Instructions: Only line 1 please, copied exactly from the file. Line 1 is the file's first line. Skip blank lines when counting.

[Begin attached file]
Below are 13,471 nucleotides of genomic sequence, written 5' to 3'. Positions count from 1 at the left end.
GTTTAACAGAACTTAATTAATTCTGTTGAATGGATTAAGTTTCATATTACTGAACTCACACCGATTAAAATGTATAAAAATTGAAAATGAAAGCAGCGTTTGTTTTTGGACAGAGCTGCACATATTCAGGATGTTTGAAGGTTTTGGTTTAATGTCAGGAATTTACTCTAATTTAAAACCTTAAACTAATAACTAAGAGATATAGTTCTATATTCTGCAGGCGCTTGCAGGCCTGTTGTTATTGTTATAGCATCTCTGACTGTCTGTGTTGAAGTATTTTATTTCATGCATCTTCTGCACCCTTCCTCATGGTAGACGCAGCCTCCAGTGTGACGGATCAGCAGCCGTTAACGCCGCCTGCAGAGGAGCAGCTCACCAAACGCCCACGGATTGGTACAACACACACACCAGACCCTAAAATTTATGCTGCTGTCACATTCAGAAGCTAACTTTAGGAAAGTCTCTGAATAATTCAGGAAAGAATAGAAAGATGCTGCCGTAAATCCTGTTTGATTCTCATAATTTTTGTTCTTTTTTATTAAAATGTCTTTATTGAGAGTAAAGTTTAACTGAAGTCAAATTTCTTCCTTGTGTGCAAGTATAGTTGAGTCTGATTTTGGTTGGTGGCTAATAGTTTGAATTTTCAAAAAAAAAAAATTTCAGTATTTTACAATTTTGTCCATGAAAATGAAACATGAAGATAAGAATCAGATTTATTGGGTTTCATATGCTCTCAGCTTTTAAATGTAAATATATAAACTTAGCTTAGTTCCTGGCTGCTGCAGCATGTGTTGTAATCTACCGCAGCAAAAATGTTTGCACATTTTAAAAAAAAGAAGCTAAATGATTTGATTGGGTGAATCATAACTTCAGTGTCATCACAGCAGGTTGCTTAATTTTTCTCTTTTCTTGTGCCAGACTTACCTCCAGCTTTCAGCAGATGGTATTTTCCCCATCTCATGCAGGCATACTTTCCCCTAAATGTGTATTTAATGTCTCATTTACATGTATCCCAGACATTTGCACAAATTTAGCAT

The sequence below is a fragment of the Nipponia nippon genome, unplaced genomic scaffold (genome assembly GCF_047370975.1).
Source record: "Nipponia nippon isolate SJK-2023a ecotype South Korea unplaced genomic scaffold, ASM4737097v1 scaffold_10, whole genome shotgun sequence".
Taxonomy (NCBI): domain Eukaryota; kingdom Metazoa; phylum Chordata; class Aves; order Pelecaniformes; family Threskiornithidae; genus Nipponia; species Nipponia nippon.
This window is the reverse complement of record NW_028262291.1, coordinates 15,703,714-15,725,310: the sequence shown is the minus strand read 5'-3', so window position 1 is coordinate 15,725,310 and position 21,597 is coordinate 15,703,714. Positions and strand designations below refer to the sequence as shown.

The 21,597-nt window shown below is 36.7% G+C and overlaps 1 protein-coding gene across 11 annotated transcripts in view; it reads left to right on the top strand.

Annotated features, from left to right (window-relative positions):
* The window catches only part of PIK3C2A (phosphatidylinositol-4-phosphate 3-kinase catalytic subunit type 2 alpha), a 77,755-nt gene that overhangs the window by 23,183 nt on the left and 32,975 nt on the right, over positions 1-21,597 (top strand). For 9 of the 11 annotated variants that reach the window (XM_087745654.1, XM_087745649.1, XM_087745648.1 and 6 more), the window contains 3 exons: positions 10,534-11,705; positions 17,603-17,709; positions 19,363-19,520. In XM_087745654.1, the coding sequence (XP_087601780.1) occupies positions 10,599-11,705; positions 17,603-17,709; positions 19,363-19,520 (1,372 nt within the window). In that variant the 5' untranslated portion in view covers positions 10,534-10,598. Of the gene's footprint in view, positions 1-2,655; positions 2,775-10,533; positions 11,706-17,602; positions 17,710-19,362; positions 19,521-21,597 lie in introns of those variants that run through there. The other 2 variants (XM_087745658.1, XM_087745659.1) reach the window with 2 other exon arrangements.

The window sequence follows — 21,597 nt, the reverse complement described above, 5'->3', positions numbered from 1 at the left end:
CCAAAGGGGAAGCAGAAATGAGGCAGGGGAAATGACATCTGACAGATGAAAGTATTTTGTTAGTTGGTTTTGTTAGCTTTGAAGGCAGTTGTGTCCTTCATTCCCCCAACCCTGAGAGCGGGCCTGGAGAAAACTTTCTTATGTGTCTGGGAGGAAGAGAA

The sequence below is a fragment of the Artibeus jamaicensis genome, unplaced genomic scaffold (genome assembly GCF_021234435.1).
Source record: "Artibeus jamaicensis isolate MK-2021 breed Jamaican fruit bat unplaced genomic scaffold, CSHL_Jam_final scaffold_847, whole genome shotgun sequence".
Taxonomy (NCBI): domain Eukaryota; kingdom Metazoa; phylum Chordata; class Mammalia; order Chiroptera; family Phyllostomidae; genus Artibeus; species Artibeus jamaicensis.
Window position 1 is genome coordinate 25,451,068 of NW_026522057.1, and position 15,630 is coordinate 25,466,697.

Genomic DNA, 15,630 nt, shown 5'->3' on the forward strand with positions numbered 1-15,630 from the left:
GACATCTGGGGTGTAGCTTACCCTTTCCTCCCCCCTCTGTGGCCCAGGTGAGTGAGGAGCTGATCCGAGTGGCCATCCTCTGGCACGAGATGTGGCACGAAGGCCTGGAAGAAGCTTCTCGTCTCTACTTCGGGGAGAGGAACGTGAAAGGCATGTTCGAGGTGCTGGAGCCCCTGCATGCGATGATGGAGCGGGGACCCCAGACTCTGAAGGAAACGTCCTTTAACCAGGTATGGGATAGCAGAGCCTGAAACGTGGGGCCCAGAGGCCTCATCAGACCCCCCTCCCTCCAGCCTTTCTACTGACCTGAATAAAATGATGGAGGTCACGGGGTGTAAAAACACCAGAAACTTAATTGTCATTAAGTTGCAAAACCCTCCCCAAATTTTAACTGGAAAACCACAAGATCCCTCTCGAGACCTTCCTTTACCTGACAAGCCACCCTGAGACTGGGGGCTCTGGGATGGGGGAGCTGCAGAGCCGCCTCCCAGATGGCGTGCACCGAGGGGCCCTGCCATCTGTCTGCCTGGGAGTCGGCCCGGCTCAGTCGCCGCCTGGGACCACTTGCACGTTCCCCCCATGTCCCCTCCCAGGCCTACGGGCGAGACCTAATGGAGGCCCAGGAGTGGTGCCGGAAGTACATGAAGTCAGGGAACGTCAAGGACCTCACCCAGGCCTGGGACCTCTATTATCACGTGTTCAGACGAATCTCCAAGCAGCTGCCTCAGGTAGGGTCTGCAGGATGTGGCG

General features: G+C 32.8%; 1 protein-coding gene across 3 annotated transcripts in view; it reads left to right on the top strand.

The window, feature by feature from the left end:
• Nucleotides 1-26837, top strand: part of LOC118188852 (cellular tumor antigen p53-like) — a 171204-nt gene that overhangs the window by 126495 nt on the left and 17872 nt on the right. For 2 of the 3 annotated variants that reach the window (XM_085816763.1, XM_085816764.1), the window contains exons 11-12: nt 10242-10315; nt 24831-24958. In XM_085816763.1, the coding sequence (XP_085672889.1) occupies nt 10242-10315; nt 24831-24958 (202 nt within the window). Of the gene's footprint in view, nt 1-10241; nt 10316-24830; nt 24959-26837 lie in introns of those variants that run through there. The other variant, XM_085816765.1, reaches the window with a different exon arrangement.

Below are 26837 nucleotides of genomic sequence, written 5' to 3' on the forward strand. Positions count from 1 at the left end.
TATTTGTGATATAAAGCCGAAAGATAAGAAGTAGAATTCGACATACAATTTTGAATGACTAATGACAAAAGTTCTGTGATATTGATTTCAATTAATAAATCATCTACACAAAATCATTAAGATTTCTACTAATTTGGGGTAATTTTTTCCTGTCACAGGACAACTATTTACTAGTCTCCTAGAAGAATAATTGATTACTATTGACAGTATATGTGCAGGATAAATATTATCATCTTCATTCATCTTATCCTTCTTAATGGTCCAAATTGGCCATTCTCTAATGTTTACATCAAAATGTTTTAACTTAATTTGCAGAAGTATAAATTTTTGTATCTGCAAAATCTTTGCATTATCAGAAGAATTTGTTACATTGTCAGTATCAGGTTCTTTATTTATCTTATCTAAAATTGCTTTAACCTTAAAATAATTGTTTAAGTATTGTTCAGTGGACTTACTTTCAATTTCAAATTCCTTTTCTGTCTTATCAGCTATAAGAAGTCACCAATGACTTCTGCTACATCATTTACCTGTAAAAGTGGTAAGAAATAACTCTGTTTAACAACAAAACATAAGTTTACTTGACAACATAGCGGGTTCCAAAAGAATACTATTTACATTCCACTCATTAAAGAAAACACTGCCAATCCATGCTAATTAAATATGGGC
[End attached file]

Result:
Below are 13,471 nucleotides of genomic sequence, written 5' to 3'. Positions count from 1 at the left end.